Map: How Each State Feels About Citizenship For Illegal Immigrants

| by Ethan Brown
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A new survey focusing on political issues from immigration to same-sex marriage has found that the majority of all 50 states support a pathway to citizenship for illegal immigrants currently in the United States. 

The data was compiled by the Public Religion Research Institute (PRRI), who interviewed nearly 52,000 Americans on their beliefs on certain topics. Concerning the issue of illegal immigration, the PRRI surveys asked straightforward questions, in hopes to disprove any critics who blame vague questioning for skewing data in favor of or against illegal immigration. A few of the questions were stated as follows:

“Thinking about some issues in the country today... All in all, do you strongly favor, favor, oppose or strongly oppose ... allowing illegal immigrants brought to the US as children to gain legal resident status if they join the military or go to college?”

“Which statement comes closest to your view about how the immigration system should deal with immigrants who are currently living in the U.S. illegally?  The immigration system should allow them a way to become citizens provided they meet certain requirements, allow them to become permanent legal residents but not citizens, or identify and deport them?”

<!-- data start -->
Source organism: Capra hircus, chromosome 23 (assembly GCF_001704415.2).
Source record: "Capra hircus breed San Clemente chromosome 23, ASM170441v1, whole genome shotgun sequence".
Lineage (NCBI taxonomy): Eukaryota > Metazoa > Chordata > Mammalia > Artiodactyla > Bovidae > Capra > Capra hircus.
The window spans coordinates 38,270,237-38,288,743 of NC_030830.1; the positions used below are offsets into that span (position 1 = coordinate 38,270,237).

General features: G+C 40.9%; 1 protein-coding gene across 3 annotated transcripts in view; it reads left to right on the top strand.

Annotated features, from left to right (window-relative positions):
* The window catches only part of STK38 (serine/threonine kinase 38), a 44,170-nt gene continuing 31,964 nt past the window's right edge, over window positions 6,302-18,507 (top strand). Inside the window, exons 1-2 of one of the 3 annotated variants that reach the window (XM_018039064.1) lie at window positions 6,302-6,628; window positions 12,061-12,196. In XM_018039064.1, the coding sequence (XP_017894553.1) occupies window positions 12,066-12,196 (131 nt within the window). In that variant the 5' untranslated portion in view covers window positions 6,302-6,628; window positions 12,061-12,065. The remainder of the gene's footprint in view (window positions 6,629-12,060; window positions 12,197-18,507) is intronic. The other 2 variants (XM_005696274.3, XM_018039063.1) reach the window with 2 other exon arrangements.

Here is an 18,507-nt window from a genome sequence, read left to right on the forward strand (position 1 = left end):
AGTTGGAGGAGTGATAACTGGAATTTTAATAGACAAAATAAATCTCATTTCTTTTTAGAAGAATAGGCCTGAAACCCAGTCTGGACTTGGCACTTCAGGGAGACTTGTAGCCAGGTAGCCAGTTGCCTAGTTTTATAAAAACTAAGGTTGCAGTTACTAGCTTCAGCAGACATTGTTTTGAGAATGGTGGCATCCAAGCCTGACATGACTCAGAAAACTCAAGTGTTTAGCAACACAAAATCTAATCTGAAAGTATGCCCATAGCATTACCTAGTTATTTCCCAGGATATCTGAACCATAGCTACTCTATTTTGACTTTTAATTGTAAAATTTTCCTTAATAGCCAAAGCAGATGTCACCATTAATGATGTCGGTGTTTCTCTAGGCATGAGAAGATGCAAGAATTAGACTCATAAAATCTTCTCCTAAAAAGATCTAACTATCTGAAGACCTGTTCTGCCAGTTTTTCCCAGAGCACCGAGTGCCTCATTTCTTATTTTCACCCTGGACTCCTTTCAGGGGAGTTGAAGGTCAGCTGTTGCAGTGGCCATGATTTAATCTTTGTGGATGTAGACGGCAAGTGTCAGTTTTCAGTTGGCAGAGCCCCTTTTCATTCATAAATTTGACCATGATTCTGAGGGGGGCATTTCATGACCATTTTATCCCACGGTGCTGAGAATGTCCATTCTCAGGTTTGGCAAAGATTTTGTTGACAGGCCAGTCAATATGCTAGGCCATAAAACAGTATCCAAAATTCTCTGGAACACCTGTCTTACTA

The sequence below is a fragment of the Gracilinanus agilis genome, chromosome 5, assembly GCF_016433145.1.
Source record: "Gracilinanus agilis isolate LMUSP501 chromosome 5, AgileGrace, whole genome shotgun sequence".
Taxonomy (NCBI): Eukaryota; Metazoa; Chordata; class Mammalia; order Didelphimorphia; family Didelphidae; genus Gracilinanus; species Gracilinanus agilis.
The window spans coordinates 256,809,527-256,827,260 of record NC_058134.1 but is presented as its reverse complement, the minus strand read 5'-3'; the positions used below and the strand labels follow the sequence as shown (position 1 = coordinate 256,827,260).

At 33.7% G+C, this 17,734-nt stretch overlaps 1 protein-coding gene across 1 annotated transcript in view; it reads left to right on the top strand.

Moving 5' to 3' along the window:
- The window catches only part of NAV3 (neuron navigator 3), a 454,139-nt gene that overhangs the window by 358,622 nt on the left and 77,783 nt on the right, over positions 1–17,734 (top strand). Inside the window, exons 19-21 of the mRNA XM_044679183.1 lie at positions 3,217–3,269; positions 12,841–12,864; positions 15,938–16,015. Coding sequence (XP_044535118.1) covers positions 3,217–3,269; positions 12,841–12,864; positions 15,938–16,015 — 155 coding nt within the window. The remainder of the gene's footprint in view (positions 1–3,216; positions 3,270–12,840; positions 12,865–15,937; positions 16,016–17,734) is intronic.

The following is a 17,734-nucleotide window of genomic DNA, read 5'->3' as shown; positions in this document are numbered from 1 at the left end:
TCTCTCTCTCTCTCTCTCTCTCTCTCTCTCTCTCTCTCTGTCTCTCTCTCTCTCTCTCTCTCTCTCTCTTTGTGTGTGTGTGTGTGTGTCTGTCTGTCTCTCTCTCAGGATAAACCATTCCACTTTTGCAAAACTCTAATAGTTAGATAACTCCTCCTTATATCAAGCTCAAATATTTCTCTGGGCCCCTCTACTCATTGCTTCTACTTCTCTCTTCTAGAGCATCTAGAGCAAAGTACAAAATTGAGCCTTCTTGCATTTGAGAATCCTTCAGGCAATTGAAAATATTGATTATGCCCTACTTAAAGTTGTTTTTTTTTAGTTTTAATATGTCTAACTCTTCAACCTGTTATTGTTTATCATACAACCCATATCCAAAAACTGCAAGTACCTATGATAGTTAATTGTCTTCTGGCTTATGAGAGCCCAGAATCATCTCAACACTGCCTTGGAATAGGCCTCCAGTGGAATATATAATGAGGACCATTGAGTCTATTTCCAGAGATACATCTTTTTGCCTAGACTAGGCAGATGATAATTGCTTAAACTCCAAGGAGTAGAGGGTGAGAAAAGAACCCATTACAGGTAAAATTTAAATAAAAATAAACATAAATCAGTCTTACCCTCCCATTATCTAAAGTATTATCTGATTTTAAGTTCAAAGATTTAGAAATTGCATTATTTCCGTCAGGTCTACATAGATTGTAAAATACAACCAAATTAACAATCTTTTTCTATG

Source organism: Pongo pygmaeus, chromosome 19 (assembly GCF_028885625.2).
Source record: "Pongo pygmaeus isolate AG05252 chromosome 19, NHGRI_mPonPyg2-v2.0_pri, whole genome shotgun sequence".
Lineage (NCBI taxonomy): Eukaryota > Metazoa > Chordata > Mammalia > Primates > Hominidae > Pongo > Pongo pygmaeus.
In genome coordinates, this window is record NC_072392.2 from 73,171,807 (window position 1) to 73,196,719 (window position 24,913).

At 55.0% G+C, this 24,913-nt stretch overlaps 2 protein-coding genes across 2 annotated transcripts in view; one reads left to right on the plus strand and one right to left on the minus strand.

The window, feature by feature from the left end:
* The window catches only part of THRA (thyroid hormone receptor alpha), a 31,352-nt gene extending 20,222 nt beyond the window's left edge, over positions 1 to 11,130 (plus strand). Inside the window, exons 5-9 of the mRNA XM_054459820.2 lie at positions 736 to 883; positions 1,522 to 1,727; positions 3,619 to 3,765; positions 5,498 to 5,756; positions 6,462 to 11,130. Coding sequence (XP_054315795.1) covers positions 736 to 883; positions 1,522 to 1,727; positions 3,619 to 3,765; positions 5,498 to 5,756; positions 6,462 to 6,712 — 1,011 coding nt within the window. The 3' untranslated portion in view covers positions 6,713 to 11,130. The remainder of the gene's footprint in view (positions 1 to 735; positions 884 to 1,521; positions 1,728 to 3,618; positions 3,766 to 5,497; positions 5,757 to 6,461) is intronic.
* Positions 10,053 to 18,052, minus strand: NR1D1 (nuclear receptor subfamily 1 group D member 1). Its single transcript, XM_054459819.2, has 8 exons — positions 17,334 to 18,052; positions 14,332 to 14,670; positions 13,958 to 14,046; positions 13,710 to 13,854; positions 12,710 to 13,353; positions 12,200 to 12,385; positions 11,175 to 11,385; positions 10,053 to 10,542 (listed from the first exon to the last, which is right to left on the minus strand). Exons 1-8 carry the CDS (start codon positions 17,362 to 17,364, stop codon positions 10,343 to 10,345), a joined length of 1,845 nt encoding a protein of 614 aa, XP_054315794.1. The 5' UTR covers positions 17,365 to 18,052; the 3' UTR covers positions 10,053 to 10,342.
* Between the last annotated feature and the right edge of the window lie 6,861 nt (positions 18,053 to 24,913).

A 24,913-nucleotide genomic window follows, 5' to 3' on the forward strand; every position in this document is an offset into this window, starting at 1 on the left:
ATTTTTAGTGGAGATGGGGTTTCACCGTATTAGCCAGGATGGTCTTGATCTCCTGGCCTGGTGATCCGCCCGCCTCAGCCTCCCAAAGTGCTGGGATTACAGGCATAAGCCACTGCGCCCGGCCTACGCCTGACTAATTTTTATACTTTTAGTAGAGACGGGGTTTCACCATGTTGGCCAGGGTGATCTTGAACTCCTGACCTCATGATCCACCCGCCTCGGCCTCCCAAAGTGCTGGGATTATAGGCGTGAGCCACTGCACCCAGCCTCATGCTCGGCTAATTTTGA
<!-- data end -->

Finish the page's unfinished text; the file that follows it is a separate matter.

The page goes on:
Concerning the second question, all states in the Union support the first choice – allowing illegals a way to become citizens through requirements.  Red states, such as Wyoming, voted in the affirmative with 52 percent support, while traditionally liberal states, like California, voted 63 percent for this position.

Traditionally red southern states (Alabama, Georgia, South Carolina, Mississippi, Louisiana, Arkansas) supported the idea, but remained in the low-to-mid 50 percent range. Traditionally blue states (California, New York, Vermont, Delaware, Connecticut, New Jersey, Washington, Oregon) voted above 60 percent, with Delaware’s support the highest in the country, at 66 percent.

Here's a map that breaks down the survey statistics by state:

Sources: Washington Post, publicreligion.org / Photo Credit: publicreligion.org